It happens when damage occurs to the pupil or the iris of your doggo. It is much more severe than the Haemorrhage because this blood collected inside the iris could block one’s vision partly or entirely. Your pet will experience pain in the eye, cloudiness, and light sensitivity. 

Just like in Subconjunctival Haemorrhage, trauma and retinal detachment could cause Hyphemia. Moreover, infections, systemic hypertension, parasites, and lymphoma are some other causes.

You need to act swiftly and seek medical advice because even if the collected blood is unnoticeable, your dog could lose eyesight forever if left untreated. 

Dog Eye Blood Vessel Burst Treatments

The next question is, how could you treat these two eye disorders? So without further ado, let’s check out the necessary treatments to heal these eye disorders.

  • Subconjunctival Haemorrhage

Even though this heals with time as the blood vessel comes back together, you could use artificial tears to help with the irritation.

But if you ever notice symptoms such as swelling in the eye, pain, or any related issues, check it out with the doctor to make sure that there’s no severe damage done to the eye or the skull of your doggo. Use some ice packs if needed. 

  • Hyphema 

Usually, the ophthalmologist will require the dog to be hospitalized if the case is serious. The doggo’s eye will need to be covered to minimize the activity.

The doctor will prescribe eye drops to stop further damage. Typically they’ll use Corticosteroids and Atropine eye drops to treat Hyphema.

But if the condition is severe, surgery will be necessary to save his eyesight.

How Long Does It Take For A Broken Blood Vessel In A Dog Eye To Heal? 

When a dog’s eye blood vessel bursts, it would generally heal within two or three weeks. The blood will have to retract, and the vessel should heal back properly.

During this period, make sure that no other damages happen to the eye of the puppy. And also, you should follow the medication prescribed by the doctor to the max.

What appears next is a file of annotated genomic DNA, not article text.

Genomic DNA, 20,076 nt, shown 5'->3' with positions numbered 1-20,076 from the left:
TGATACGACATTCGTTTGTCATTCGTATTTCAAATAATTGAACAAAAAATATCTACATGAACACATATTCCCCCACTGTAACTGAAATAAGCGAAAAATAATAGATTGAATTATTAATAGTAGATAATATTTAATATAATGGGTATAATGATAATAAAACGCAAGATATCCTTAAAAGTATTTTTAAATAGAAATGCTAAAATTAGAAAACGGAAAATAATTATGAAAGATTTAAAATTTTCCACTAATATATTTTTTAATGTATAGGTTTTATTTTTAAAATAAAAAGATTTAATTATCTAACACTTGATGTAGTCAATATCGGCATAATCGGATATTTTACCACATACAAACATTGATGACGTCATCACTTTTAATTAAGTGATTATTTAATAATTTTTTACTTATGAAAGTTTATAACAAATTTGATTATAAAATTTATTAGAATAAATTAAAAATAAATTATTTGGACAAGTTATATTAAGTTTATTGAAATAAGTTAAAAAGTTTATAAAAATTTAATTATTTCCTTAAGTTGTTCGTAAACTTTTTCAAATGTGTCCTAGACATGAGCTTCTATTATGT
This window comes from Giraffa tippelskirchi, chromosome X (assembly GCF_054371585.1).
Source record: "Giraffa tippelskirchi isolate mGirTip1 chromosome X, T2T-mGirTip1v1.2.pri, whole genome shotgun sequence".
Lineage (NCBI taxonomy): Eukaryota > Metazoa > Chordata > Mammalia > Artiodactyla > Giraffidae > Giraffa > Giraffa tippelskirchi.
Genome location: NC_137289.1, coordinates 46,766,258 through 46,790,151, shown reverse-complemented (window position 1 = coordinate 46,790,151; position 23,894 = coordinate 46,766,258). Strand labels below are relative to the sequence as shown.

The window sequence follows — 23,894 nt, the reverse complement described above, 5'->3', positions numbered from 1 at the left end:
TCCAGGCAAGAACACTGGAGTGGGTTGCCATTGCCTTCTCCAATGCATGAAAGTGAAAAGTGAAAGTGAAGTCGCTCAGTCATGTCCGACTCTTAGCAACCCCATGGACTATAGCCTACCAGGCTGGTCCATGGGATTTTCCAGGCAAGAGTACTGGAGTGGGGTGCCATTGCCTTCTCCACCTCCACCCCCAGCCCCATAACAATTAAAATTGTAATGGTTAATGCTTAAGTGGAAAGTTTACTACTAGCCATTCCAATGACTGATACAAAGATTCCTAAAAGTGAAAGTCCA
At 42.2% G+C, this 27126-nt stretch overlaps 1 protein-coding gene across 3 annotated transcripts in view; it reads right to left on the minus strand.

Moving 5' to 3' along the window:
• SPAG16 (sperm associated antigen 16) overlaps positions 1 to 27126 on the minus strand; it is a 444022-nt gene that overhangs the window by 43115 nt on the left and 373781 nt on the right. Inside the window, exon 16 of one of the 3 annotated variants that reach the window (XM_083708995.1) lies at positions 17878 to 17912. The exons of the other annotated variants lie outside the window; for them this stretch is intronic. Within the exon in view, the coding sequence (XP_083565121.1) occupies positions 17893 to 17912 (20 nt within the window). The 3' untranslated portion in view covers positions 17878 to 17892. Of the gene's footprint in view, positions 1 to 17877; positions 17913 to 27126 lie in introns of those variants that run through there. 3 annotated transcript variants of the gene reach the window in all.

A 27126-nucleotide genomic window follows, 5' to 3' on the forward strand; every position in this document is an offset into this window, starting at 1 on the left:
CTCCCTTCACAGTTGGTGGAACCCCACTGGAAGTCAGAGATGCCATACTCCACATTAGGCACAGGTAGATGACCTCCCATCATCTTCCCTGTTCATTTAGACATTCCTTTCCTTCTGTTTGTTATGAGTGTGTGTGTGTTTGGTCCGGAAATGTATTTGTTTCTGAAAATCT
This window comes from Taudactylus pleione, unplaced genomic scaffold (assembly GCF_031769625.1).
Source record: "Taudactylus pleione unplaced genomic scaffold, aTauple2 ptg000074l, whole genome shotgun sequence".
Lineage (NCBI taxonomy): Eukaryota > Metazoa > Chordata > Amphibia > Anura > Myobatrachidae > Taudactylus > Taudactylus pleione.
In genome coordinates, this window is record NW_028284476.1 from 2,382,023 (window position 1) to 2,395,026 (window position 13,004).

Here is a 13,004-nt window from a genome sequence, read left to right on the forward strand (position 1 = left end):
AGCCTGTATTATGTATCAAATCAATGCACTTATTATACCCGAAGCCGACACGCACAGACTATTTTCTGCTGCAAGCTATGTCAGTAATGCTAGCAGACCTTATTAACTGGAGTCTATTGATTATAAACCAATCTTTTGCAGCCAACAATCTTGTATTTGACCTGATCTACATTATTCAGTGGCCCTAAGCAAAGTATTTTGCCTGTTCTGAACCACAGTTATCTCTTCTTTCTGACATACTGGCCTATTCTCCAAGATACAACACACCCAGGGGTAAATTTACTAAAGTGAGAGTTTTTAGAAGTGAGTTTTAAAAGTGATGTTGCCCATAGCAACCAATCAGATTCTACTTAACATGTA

However, severe conditions will take several weeks to months to heal properly. If the dog had to undergo surgery, naturally, the healing process may take more time.

What Should I Do If My Dog’s Eye Is Bleeding?

First and foremost, don’t panic. Calmly examine the damage before going to the vet. You should understand what has happened.

As I explained at the start, if it’s just an injury caused by an outer source, such as a scratch, first clean the eye with some clean water. 

If it’s something like Hyphema or Haemorrhage, before going to the clinic, identify what caused the dog’s eye blood vessel burst out of the two.

Understanding the situation will make it easier for you and the doctor both. After that, see the doctor. I recommend not using any medication until you check out with the doctor.

Thank you for reading this post. Stay tuned with Jack Russell Owner for more interesting posts.


  • Lisa Watson

    Lisa W. is a practicing certified veterinarian (BVetMed Hons in Veterinary Medicine) who graduated from Royal Veterinary College, UK. One of her research fields is mixed-dog breeds and their temperament, behavioral issues, and genetic health concerns. Also, she gathers data about purebred dog breeds and their origin, lifespan, and genetic conditions. Lisa is a loving dog parent who is keen to share her expertise with other fellow dog parents.

    [email protected]

Similar Posts